The first time Bobby is shown tackling a quarterback in practice, the aftermath is framed comedically, with the quarterback having apparently lost his immediate memory and general awareness. In truth, these are clear, immediate symptoms of a concussion. In 1998, when the film was released,  research had not yet come out about the long-term dangers of concussions as a form of traumatic brain-injury, particularly for athletes in contact sports. Now, this is a major issue for both college football and most professional sports, and is speculated to be a potential existential threat to status quo of competitive athletics.

At one point towards the beginning of the film, it is revealed in an ESPN segment that SCLSU football is on a record-setting 41 game losing streak. The longest actual losing streak at the NCAA Division I FBS level is held by the Northwestern University Wildcats, which dropped 34 consecutive games from 1979 to 1982. However, that pales in comparison to the Division I FCS record held by Prairie View A&M, which dropped an unenviable 80 straight games over almost an entire decade of failure – 1989 to 1998.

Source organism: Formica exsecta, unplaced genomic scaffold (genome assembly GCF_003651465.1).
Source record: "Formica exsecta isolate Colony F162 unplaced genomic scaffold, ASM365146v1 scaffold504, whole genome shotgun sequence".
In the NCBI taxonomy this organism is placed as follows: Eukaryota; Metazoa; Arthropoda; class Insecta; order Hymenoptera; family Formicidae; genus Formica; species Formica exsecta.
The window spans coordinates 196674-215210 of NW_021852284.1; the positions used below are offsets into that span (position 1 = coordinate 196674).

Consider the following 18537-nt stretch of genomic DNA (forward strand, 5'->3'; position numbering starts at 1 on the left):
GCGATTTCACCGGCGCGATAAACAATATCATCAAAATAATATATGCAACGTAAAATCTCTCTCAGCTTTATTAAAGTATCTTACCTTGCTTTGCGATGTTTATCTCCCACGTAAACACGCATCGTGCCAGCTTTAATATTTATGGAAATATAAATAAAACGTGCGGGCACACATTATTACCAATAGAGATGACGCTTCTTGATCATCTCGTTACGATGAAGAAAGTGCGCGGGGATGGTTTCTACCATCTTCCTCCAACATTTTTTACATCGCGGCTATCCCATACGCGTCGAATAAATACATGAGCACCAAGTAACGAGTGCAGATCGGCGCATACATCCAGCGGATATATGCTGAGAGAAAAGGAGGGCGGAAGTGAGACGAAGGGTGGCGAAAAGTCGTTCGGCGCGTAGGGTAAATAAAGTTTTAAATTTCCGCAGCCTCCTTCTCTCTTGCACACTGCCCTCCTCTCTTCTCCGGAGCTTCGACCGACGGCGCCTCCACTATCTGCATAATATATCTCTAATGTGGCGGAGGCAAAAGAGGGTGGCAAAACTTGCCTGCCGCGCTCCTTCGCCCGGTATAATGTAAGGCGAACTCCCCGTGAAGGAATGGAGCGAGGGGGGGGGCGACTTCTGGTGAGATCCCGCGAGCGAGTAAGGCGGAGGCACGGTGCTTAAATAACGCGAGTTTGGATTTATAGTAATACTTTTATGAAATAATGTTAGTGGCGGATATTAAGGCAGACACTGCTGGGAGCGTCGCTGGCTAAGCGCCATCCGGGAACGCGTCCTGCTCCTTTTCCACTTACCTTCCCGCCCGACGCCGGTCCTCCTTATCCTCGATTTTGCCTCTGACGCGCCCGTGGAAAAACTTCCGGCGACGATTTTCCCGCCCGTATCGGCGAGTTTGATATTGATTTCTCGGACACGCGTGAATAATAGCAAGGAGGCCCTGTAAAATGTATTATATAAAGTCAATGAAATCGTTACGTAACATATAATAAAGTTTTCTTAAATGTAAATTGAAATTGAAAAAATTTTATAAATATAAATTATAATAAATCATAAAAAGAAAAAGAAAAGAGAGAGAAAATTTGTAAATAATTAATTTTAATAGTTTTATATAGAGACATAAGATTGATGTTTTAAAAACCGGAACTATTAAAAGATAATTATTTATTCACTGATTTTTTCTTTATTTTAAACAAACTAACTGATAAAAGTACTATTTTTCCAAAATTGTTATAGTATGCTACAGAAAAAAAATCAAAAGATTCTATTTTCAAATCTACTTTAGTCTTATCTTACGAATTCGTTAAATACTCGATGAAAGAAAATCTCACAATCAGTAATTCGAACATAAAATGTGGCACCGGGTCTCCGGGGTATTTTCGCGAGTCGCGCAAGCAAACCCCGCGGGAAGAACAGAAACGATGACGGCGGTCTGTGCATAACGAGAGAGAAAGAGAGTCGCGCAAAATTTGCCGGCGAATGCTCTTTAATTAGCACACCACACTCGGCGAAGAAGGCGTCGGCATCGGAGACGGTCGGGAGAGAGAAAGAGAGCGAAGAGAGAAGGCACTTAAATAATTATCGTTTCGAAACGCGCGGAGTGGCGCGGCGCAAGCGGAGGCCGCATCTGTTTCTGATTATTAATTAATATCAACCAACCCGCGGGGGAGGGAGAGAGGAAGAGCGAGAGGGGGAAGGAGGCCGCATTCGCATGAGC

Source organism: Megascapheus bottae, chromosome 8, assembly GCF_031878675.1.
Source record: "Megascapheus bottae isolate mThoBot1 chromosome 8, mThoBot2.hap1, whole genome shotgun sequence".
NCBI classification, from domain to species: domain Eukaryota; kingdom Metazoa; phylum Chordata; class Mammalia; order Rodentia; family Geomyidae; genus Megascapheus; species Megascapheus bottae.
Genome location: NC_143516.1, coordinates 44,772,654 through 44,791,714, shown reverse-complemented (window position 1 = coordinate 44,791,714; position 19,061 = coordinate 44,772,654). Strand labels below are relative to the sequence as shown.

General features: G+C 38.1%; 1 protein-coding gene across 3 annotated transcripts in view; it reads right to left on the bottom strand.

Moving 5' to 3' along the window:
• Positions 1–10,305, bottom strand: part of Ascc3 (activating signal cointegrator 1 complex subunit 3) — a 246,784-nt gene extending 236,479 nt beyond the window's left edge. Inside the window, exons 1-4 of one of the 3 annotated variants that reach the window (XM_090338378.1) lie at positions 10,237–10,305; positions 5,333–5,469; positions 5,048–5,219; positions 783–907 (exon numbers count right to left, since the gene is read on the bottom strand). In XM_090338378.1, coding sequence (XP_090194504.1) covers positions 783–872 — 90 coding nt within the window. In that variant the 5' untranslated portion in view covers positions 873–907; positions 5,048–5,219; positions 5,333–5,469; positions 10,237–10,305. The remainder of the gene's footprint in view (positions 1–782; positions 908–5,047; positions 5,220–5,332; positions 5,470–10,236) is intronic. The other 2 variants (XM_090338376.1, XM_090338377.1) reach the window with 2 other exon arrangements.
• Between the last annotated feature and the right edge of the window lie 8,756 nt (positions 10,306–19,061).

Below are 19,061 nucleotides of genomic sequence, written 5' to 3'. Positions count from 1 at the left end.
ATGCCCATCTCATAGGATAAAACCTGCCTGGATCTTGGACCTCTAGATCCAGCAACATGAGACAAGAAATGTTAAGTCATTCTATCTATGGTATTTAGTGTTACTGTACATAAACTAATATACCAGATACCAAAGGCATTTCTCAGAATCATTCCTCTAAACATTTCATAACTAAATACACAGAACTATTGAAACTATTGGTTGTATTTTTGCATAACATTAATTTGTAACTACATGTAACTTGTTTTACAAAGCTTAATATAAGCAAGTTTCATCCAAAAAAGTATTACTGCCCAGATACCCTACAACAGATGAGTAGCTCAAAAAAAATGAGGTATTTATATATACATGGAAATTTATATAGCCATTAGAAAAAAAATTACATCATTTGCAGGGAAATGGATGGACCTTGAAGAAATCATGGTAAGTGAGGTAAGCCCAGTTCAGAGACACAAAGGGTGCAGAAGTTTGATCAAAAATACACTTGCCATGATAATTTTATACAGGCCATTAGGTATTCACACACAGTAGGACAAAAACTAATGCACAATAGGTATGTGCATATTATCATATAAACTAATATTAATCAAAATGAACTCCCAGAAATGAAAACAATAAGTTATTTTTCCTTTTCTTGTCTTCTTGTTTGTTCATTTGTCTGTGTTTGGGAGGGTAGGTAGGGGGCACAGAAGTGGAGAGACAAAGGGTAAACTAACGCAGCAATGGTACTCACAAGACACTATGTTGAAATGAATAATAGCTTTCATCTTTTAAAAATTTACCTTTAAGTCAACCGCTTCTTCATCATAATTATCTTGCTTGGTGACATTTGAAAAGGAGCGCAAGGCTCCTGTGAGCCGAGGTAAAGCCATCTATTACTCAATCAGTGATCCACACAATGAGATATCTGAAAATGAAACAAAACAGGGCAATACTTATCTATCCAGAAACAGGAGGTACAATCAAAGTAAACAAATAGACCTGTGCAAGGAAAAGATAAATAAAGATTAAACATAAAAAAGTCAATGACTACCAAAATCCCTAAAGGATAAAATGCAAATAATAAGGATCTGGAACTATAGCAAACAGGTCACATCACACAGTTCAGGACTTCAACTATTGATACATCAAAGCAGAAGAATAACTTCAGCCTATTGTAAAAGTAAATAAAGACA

Program from the midst of Northwestern University’s record-setting losing streak

Throughout the events of The Waterboy, a number of off-color, homophobic comments are made by characters. While this is certainly in part due to the nature of this genre of crass comedy and the context of the film’s release, the truth is that this is probably an accurate portrayal of a college football team at this point in time. There is a wealth of literature and research on homophobia within athletics, and particularly collegiate athletics.  College football, as a homogenously-male sport, is statistically even more likely to be more homophobic than women’s sports teams. So, it is certainly not a stretch for causally homophobic dialogue to fly around a college football locker room or practice field.